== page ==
Back to Before: Sickness, Health, and Rediscovery
Having called it quits on the Three Sisters, Three Rivers route for medical reasons a year earlier, Andrew Chapman returned to Oregon with a group of friends for a shot at redemption. Find his reflection on slowing down to appreciate good health and good company here, plus a selection of photos that show off the region’s serene beauty…
Words and photos by Andrew Chapman (@andrewgchapman)
Not knowing what kind of shape I was actually in, Ben tried to give me a few other options for our upcoming bikepacking trip.
“Just thought maybe rail-trails might be better,” he said over the phone. He certainly wasn’t unjustified; I had been sick with Crohn’s disease for much of the previous two years, and the Three Sisters, Three Rivers bikepacking route we’d planned to ride in Oregon was an ambitious undertaking.
“No, I’m fine,” I said, trying to sound reassuring. I was looking to get my identity back. At least one that wasn’t “the Canadian” (I had recently moved to the US), “the quiet one,” or “the sick guy.” Embarrassingly, I do enjoy it when people revel in my ability to cope with medical tubes and wires sticking out every which way. Bike touring, however, was a healthier part of how I saw myself.
I’d like to say I considered Ben’s alternative ideas. Frankly, the moment the route in Oregon was on the table, I was wringing my hands and thinking of redemption. My wife Erica and I rode part of the route before when my health had made a decisive downward turn, and we went home. It would be a grand return to the scene of the crime. Almost poetic. I urgently wanted to finish the route.
We planned to meet up with our friend Jonathan three days into the trip, and then Erica a few days after that. The four of us first met in Patagonia and rode together for several months. This was like a family reunion. Our schedule alone would ensure I was pushed outside of my comfort zone. While I hate to admit it, I was worried I embellished my fitness to Ben. Plus, he is like a cycling Clark Kent: an unassuming tax accountant by day, but on the bike, he can fly. “Where did that guy go again?” I imagined him saying as he glanced over his shoulder on the trail.
We started from the town of Bend, which appeared to be staged for outdoorsy young folks like Ben and me. Surfers rode the whitewater in the Deschutes River, and several breweries within walking distance seemed to thrive. I heard the town sometimes smells like cat pee (something about the Juniper trees), but it smelled distinctly like caramel to us. I was ready to stay, to be honest. From the edge of town, though, we packed our bags and were on butter-smooth trails within minutes.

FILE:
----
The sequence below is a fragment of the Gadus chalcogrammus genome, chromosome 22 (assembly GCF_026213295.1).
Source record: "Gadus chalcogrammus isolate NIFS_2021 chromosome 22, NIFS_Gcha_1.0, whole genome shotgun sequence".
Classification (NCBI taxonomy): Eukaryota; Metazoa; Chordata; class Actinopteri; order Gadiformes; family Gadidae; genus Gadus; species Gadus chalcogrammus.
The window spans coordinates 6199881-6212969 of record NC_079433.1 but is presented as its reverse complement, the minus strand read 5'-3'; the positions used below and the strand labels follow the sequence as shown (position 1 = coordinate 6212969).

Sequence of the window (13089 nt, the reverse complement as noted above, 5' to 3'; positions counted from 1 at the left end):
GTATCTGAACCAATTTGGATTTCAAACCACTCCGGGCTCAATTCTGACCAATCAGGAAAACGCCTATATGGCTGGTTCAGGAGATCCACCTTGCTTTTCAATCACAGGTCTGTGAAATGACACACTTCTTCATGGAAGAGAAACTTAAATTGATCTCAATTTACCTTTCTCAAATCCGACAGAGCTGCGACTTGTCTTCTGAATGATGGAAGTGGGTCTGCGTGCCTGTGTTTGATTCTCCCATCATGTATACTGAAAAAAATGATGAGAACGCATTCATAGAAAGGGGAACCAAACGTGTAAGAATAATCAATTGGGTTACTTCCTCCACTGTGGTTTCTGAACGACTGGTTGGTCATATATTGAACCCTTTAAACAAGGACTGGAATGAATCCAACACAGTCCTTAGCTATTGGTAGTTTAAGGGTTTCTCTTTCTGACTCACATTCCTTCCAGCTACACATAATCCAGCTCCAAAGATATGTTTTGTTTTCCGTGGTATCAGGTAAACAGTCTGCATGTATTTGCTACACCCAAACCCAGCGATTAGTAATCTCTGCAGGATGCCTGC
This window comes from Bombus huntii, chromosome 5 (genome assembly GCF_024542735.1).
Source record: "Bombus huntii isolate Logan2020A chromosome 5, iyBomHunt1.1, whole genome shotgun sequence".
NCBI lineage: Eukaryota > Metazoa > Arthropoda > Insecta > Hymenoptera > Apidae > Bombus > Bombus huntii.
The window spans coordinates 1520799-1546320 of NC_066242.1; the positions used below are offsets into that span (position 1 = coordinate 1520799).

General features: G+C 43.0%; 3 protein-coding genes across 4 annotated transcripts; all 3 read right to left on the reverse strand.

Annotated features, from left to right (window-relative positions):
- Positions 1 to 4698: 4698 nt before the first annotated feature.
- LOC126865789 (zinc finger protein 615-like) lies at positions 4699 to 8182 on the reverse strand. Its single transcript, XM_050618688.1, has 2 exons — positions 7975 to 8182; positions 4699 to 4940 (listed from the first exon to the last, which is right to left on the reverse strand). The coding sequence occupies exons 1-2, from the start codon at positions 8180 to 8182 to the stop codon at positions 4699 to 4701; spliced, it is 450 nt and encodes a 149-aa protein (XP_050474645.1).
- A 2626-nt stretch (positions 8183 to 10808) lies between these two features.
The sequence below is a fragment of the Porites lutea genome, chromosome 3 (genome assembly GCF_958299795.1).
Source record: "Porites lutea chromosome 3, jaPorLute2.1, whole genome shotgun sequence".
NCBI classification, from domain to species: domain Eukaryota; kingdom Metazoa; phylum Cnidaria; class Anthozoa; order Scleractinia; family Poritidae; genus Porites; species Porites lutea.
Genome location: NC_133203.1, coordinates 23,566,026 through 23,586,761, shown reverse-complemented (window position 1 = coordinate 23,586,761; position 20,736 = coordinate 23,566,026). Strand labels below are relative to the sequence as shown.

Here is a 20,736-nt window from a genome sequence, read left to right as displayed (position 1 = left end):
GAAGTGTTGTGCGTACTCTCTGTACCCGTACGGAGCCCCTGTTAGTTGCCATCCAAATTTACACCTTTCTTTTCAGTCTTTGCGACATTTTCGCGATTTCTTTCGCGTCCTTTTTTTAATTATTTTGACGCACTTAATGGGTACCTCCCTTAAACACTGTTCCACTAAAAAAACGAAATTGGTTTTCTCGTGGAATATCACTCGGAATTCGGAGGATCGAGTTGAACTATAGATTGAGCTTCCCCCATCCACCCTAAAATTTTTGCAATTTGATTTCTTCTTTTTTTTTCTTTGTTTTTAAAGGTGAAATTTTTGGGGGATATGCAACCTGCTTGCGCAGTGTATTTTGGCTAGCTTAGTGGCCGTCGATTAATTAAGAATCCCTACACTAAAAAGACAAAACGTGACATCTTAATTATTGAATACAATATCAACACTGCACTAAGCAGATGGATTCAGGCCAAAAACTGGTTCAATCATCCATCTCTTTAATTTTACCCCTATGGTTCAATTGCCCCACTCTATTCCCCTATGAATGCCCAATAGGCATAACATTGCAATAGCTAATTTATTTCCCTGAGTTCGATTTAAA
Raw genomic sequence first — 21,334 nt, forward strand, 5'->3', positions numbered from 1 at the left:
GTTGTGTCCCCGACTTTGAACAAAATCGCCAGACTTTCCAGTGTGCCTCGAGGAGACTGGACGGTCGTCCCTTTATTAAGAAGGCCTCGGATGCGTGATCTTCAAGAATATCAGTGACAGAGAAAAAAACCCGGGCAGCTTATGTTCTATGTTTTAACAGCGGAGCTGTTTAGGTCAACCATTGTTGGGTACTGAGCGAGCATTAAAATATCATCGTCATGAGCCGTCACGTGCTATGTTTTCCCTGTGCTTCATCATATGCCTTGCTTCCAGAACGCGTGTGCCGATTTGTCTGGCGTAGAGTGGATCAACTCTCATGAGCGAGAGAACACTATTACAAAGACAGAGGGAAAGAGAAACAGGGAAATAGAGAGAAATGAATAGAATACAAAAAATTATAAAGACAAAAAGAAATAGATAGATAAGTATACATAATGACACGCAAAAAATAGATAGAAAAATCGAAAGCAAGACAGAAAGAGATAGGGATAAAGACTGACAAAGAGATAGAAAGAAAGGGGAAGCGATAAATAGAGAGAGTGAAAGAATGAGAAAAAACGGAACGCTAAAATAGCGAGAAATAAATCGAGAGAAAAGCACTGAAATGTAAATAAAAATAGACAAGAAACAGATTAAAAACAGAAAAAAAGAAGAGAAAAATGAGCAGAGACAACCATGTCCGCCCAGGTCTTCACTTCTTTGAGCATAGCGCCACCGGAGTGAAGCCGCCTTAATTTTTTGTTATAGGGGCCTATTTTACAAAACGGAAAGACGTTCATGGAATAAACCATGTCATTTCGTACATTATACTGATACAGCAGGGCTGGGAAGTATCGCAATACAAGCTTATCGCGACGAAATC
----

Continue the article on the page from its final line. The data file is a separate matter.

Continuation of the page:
We rode together for hours. I imagine Ben cycled behind me as a courtesy, but it still was nice to hear him occasionally yell, “Nice line!” He coached me on how to navigate downhill switchbacks. To this day, despite his direction, I’m uncomfortable with such sharp changes in direction.
We made the highest elevation of the trip (6,777 feet) on the first day and camped below the snowy summit. Grisly, charred trunks hinted at a previous forest decimated by fire. A low layer of green foliage strived to fill in the ground. We tried to guess how long ago the fire happened, but neither of us had any idea how long it takes for a forest to recover after that level of devastation.
In the morning, I felt like I had eaten a whole tennis ball. It was likely the lentils for dinner, or maybe the peanuts. Who knows? It resolved mercifully by mid-morning, yet it felt like a sinister voice was saying, “Nuh-uh buddy, you can always lose what you have.”
Nearly a year earlier, Erica and I had come to ride part of this same route for my birthday. I was deep in a flare-up of Crohn’s disease and was also suffering from an inexplicable UTI. While not completely understood, Crohn’s is the result of a misfiring immune system, causing inflammation and damage to the gut. While not the case for many others with the disease, I had always experienced stretches of near-normal health punctuated by periods of debilitating flare-ups.
Why did we go to Oregon with my tenuous health? I think when a window of opportunity to feel like yourself again appears, anyone would take it. Erica, as always, understood. But on the night of my 31st birthday, in pain and sleepless, I left the tent to pee. At the end of the stream, under the stars and miles from any people, I unmistakably farted out of my urethra. It was like I had released an unknotted balloon–a wholly unnatural feeling.
What followed was months of hospital stays and treatment. To rest my bowel, I was fed through a port in my arm with an opaque white liquid that my roommates called my milk bags. During that time, not a crumb of food crossed my lips. You might think that I would’ve cheated at some point, but I didn’t. Due to the risk of yanking out the port, I also wasn’t supposed to bike, but I was far less strict with that rule. Instead, I pedaled around like a 1930s milkman.
I was scheduled for surgery two days after Christmas to remove some bowel and fix the bladder. The day before the operation, Erica and I biked a fun local trail. Then we rode to the hospital the next day, and my mother-in-law drove the bikes home. I felt like it made a statement, but I still don’t know what kind.
During the three days as a pair, Ben and I were ahead of schedule. We were up near sunrise and rode consistently throughout the day. On the second day, a thunderstorm seemed to fully surround us as rushed upwards. While trying to get off the mountain, we found the trail overgrown. “There would be no way to tell there was a trail if it wasn’t for the line on the GPS,” Ben said after we had blasted through thick brush. Thick clouds still swirled as we set up camp that night, but the storm never caught us.